Iran's cash to Kabul worries US
The US has voiced concern about Iran's "negative influence" on Afghanistan, after Afghan President Hamid Karzai admitted receiving cash from Tehran.
White House spokesman Bill Burton urged Iran to play a more positive role.
Mr Karzai has denied any wrongdoing, saying the cash was part of a "transparent" process to help to run the president's office.
He was responding to a report that Iran had been passing bags stuffed full of cash to his aides.
Mr Burton told reporters that the American people and the global community had "every reason" to be concerned about Iran trying to have a "negative influence" on Afghanistan.
Cash is king in Afghanistan and so, in many respects, the news that Iran handed over hard currency is unsurprising.
But President Karzai's admission will do little to reassure some of his foreign supporters who have been concerned at corruption within his government, and Tehran's growing influence in the country.
And his lack of precision didn't help matters - "once or twice in a year, Iran has given five hundred, or six hundred, or seven hundred thousand euros," he said, leaving some to ask - where did the money go, and did all of it make its way into the finance ministry's coffers?
Despite receiving billions of dollars in aid, Afghanistan remains one of the poorest countries in the world.
"[Iranian officials] have a responsibility just like all their neighbours to try to have a positive influence on the formation of a government there, and to ensure that Afghanistan is not a country where terrorists can find safe harbour, or where attacks can be planned on their soil."
The White House spokesman added that Barack Obama's administration had seen the reports about Iran's payments, but declined to give any further details.
His comments come just hours after Mr Karzai admitted that his chief of staff, Umar Daudzai, had received cash.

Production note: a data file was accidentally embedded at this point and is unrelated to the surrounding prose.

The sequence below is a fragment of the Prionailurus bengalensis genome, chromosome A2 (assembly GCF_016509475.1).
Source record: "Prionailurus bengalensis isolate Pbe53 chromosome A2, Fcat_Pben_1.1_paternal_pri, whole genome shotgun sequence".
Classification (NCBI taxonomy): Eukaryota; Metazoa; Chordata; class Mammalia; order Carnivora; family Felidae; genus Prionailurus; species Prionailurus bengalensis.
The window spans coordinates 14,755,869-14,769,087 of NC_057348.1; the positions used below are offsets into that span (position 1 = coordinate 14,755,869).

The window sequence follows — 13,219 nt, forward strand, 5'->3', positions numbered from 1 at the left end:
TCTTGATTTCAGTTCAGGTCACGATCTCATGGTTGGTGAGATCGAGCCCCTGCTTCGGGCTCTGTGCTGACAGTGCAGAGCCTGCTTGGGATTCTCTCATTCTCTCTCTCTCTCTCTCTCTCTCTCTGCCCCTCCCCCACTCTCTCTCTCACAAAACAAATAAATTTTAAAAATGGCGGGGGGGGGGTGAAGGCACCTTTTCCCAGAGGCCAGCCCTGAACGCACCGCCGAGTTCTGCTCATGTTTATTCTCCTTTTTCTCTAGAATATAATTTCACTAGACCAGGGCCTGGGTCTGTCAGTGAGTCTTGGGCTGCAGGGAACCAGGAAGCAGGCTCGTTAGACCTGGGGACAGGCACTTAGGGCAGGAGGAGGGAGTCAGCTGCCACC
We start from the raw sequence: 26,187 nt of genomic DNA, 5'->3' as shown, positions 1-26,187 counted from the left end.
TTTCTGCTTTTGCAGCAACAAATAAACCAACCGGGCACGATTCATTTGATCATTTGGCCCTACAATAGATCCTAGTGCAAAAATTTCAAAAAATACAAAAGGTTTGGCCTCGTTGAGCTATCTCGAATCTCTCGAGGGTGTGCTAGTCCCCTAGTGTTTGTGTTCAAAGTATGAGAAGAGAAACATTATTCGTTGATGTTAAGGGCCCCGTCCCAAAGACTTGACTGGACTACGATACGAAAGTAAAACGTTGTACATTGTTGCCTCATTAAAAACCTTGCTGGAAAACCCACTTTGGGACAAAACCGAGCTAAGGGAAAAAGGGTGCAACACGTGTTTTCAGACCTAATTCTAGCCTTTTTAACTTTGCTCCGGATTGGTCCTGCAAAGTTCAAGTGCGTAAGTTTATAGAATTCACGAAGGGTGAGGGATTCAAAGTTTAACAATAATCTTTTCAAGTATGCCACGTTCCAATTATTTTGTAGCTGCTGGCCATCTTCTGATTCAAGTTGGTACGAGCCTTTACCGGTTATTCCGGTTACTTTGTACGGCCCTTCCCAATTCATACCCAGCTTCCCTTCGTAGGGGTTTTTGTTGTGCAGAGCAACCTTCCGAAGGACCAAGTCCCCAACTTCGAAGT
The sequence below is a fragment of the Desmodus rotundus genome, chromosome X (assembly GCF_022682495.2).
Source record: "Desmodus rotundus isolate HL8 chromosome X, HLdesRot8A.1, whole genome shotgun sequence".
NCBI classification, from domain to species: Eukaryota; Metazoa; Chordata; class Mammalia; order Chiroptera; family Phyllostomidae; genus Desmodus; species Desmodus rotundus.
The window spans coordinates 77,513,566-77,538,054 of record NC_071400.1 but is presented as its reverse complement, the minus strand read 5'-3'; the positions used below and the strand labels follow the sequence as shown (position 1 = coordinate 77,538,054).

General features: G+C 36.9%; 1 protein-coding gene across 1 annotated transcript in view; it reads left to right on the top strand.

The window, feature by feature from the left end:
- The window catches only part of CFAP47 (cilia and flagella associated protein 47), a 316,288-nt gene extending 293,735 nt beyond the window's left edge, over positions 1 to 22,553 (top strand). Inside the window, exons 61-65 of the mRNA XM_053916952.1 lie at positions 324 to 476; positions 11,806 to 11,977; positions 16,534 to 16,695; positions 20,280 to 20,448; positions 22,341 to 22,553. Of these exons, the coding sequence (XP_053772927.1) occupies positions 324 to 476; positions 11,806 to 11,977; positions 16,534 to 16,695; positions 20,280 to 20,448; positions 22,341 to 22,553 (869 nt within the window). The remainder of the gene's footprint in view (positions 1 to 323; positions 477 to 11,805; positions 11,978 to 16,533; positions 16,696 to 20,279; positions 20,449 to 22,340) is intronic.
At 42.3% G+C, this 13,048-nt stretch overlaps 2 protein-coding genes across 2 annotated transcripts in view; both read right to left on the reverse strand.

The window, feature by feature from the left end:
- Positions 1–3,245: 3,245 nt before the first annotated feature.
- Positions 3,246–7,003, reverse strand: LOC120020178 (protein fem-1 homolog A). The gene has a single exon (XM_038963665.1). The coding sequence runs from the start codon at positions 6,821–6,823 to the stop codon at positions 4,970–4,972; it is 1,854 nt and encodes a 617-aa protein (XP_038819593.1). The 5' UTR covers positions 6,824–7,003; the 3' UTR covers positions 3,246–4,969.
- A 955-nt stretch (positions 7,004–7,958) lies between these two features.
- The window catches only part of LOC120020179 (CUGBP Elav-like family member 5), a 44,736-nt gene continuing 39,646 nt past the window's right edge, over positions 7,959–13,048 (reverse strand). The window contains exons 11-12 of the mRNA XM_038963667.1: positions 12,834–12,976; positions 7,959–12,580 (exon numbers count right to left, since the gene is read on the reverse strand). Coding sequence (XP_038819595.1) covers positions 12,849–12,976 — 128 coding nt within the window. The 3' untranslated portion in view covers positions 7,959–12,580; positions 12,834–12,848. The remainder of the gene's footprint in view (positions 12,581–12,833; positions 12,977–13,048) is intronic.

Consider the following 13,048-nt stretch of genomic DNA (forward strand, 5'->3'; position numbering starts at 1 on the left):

"The government of Iran has been assisting us with five or six or seven hundred thousand euros once or twice every year, that is an official aid," he said.
He said he had discussed the issue with former US President George W Bush.
"This is nothing hidden. We are grateful for the Iranian help in this regard. The United States is doing the same thing, they're providing cash to some of our offices."'Slush fund'
The story came to light in a New York Times report which claimed that a large bag of euro notes had been passed to Mr Daudzai at the end of an official visit to Iran by Mr Karzai.
The report quoted officials as saying a stream of payments totalling millions of dollars had been used to secure their loyalty of Afghan politicians, tribal elders and even Taliban commanders.
- Iran opposed Taliban government 1996-2001; backed opposition Northern Alliance
- Taliban killed eight Iranian diplomats and an Iranian reporter in 1998
- Iran concerned about drug trafficking across shared border
- More than one million Afghan refugees and many illegal migrants still in Iran
- Iran says it is a major investor in Afghanistan. It has built roads, bridges, power lines and border stations
- Iranian influence in Afghan affairs is a growing concern to the US and its allies
The Iranian embassy in Kabul strongly denied the report, describing the claims as "ridiculous and insulting".
"Such baseless speculations are being spread by some Western media outlets in order to confuse public opinion and damage the strong ties between the governments and nations of the Islamic republics of Afghanistan and Iran," a statement said.
But Francesc Vendrell, a former EU envoy to Afghanistan, said the practice of receiving cash donations was far from unusual.
"Many governments that hope to court influence are paying and providing money to the president's office in what I would call a slush fund," he told the BBC.
"This has been going on since the very beginning, and the Americans are very much in the vanguard. So I'm not surprised the Iranians are doing it."
He added that the payments were symptomatic of the West's failure to establish a proper government in the country.
Meanwhile, Nato said on Monday that at least 15 militants had been killed in an overnight air strike in southern Helmand province.
Some unconfirmed reports said civilians had died in the attack. The Helmand governor's office told the BBC they could neither confirm or deny whether those who died in the incident were civilians, and an investigation was under way.